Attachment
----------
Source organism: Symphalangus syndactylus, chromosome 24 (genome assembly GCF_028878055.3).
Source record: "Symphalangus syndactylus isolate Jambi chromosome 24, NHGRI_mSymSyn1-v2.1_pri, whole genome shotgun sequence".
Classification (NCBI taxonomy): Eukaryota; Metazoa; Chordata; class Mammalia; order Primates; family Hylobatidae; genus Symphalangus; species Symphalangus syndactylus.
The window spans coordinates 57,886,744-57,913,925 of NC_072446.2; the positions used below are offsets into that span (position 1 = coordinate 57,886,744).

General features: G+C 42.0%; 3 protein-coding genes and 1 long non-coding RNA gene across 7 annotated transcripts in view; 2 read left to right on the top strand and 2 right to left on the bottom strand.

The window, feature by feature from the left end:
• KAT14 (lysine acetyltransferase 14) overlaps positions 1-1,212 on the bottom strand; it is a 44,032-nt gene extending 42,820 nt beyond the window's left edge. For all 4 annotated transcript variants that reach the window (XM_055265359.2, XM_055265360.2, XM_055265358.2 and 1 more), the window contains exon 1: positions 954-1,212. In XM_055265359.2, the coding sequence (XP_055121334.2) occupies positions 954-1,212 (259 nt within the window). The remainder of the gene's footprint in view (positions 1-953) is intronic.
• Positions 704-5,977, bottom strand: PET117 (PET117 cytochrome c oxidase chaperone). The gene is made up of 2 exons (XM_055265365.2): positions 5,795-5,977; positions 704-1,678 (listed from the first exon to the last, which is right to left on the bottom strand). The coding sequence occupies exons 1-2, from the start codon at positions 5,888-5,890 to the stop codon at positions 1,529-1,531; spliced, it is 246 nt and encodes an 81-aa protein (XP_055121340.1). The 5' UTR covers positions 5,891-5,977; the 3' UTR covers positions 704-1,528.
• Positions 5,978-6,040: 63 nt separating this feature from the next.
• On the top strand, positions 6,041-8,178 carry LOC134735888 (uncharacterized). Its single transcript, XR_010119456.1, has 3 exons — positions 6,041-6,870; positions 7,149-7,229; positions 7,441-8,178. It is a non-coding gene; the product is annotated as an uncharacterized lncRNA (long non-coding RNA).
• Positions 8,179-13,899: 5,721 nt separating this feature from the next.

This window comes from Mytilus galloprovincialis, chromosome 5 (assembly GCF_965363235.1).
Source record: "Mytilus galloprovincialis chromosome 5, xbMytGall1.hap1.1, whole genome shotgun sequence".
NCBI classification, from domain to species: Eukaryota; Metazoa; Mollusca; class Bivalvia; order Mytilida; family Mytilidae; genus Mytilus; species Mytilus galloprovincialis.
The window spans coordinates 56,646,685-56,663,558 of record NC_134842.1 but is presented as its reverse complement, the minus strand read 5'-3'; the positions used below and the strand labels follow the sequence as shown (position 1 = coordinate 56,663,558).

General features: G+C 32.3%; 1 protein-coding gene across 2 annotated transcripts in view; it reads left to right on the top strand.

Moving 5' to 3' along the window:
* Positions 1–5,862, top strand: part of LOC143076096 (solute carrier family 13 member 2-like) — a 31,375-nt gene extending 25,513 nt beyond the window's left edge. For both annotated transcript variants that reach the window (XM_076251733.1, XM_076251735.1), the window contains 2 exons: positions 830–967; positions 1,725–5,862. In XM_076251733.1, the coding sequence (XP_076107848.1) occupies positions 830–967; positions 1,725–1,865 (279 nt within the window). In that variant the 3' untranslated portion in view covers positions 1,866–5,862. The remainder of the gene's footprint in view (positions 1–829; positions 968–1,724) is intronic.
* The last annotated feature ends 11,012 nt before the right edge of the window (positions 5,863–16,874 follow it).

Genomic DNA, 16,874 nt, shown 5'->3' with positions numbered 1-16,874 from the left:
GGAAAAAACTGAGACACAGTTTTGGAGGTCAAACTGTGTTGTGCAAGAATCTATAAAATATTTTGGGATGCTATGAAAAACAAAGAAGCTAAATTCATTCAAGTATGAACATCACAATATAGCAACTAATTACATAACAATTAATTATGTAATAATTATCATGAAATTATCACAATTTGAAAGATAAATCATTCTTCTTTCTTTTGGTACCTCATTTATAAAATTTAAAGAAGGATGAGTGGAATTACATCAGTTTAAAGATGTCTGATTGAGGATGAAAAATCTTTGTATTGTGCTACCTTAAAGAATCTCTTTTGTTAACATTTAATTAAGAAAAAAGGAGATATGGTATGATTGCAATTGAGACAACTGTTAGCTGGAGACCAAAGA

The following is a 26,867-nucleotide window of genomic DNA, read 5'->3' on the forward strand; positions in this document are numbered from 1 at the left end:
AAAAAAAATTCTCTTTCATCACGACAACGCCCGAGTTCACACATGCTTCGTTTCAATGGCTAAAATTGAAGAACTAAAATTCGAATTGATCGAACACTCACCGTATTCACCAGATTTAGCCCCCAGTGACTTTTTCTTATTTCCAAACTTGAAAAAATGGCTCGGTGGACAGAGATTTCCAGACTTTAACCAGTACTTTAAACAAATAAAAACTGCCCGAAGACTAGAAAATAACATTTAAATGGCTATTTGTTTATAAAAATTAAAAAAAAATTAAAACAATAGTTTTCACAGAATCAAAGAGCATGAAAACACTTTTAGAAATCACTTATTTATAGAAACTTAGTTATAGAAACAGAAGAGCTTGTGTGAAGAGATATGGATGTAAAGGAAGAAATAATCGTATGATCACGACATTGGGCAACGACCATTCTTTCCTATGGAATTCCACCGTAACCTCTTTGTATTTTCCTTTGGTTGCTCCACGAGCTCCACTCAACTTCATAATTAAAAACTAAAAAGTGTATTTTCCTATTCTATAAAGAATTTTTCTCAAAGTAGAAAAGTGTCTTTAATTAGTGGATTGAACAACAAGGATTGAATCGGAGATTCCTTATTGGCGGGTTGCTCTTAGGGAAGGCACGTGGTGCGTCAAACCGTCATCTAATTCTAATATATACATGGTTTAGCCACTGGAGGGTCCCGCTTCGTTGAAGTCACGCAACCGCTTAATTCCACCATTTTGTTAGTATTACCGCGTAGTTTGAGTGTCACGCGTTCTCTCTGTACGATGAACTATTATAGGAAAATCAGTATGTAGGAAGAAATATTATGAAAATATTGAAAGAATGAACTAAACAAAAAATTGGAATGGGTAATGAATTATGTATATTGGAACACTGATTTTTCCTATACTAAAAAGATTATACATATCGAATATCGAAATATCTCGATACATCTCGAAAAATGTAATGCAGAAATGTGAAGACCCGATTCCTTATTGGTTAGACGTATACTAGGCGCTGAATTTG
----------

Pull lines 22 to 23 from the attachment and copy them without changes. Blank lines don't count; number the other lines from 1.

The following is a 26,867-nucleotide window of genomic DNA, read 5'->3' on the forward strand; positions in this document are numbered from 1 at the left end:
AAAAAAAATTCTCTTTCATCACGACAACGCCCGAGTTCACACATGCTTCGTTTCAATGGCTAAAATTGAAGAACTAAAATTCGAATTGATCGAACACTCACCGTATTCACCAGATTTAGCCCCCAGTGACTTTTTCTTATTTCCAAACTTGAAAAAATGGCTCGGTGGACAGAGATTTCCAGACTTTAACCAGTACTTTAAACAAATAAAAACTGCCCGAAGACTAGAAAATAACATTTAAATGGCTATTTGTTTATAAAAATTAAAAAAAAATTAAAACAATAGTTTTCACAGAATCAAAGAGCATGAAAACACTTTTAGAAATCACTTATTTATAGAAACTTAGTTATAGAAACAGAAGAGCTTGTGTGAAGAGATATGGATGTAAAGGAAGAAATAATCGTATGATCACGACATTGGGCAACGACCATTCTTTCCTATGGAATTCCACCGTAACCTCTTTGTATTTTCCTTTGGTTGCTCCACGAGCTCCACTCAACTTCATAATTAAAAACTAAAAAGTGTATTTTCCTATTCTATAAAGAATTTTTCTCAAAGTAGAAAAGTGTCTTTAATTAGTGGATTGAACAACAAGGATTGAATCGGAGATTCCTTATTGGCGGGTTGCTCTTAGGGAAGGCACGTGGTGCGTCAAACCGTCATCTAATTCTAATATATACATGGTTTAGCCACTGGAGGGTCCCGCTTCGTTGAAGTCACGCAACCGCTTAATTCCACCATTTTGTTAGTATTACCGCGTAGTTTGAGTGTCACGCGTTCTCTCTGTACGATGAACTATTATAGGAAAATCAGTATGTAGGAAGAAATATTATGAAAATATTGAAAGAATGAACTAAACAAAAAATTGGAATGGGTAATGAATTATGTATATTGGAACACTGATTTTTCCTATACTAAAAAGATTATACATATCGAATATCGAAATATCTCGATACATCTCGAAAAATGTAATGCAGAAATGTGAAGACCCGATTCCTTATTGGTTAGACGTATACTAGGCGCTGAATTTG